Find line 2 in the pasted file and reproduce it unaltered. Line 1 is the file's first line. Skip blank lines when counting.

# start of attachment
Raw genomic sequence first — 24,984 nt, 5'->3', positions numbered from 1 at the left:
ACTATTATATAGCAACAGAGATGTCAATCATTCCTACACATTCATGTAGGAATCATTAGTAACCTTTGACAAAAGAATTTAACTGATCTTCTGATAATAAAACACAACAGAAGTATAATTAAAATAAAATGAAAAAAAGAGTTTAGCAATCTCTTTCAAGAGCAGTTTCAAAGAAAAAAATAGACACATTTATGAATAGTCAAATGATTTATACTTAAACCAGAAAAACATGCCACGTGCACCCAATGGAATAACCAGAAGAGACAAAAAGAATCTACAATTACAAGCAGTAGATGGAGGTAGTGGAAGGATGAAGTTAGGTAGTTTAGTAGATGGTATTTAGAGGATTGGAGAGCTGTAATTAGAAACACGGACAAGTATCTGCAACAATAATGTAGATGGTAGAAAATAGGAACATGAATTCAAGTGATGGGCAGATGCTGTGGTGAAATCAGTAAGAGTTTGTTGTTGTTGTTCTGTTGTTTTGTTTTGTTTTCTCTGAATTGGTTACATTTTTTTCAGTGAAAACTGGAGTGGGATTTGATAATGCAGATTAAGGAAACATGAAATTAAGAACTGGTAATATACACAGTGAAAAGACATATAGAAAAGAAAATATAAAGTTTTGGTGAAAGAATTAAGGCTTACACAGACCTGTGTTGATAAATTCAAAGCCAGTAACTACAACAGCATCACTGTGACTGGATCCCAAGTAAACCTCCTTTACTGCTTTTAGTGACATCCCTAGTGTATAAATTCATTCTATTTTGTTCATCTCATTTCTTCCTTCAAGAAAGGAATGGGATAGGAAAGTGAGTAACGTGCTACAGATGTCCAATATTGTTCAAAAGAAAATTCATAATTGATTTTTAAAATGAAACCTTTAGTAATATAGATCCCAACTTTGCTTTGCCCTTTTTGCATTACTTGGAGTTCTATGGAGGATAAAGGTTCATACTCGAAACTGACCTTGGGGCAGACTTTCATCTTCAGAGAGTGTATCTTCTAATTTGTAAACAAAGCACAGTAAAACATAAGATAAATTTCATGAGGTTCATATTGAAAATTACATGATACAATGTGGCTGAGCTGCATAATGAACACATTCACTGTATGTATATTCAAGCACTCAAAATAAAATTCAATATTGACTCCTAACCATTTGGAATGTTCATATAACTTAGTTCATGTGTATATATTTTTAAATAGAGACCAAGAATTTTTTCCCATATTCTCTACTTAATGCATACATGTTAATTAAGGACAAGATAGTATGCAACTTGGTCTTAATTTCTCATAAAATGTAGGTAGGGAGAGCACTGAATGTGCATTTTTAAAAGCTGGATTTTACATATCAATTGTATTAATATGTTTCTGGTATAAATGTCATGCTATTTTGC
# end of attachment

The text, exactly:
ACTATTATATAGCAACAGAGATGTCAATCATTCCTACACATTCATGTAGGAATCATTAGTAACCTTTGACAAAAGAATTTAACTGATCTTCTGATAATAAAACACAACAGAAGTATAATTAAAATAAAATGAAAAAAAGAGTTTAGCAATCTCTTTCAAGAGCAGTTTCAAAGAAAAAAATAGACACATTTATGAATAGTCAAATGATTTATACTTAAACCAGAAAAACATGCCACGTGCACCCAATGGAATAACCAGAAGAGACAAAAAGAATCTACAATTACAAGCAGTAGATGGAGGTAGTGGAAGGATGAAGTTAGGTAGTTTAGTAGATGGTATTTAGAGGATTGGAGAGCTGTAATTAGAAACACGGACAAGTATCTGCAACAATAATGTAGATGGTAGAAAATAGGAACATGAATTCAAGTGATGGGCAGATGCTGTGGTGAAATCAGTAAGAGTTTGTTGTTGTTGTTCTGTTGTTTTGTTTTGTTTTCTCTGAATTGGTTACATTTTTTTCAGTGAAAACTGGAGTGGGATTTGATAATGCAGATTAAGGAAACATGAAATTAAGAACTGGTAATATACACAGTGAAAAGACATATAGAAAAGAAAATATAAAGTTTTGGTGAAAGAATTAAGGCTTACACAGACCTGTGTTGATAAATTCAAAGCCAGTAACTACAACAGCATCACTGTGACTGGATCCCAAGTAAACCTCCTTTACTGCTTTTAGTGACATCCCTAGTGTATAAATTCATTCTATTTTGTTCATCTCATTTCTTCCTTCAAGAAAGGAATGGGATAGGAAAGTGAGTAACGTGCTACAGATGTCCAATATTGTTCAAAAGAAAATTCATAATTGATTTTTAAAATGAAACCTTTAGTAATATAGATCCCAACTTTGCTTTGCCCTTTTTGCATTACTTGGAGTTCTATGGAGGATAAAGGTTCATACTCGAAACTGACCTTGGGGCAGACTTTCATCTTCAGAGAGTGTATCTTCTAATTTGTAAACAAAGCACAGTAAAACATAAGATAAATTTCATGAGGTTCATATTGAAAATTACATGATACAATGTGGCTGAGCTGCATAATGAACACATTCACTGTATGTATATTCAAGCACTCAAAATAAAATTCAATATTGACTCCTAACCATTTGGAATGTTCATATAACTTAGTTCATGTGTATATATTTTTAAATAGAGACCAAGAATTTTTTCCCATATTCTCTACTTAATGCATACATGTTAATTAAGGACAAGATAGTATGCAACTTGGTCTTAATTTCTCATAAAATGTAGGTAGGGAGAGCACTGAATGTGCATTTTTAAAAGCTGGATTTTACATATCAATTGTATTAATATGTTTCTGGTATAAATGTCATGCTATTTTGC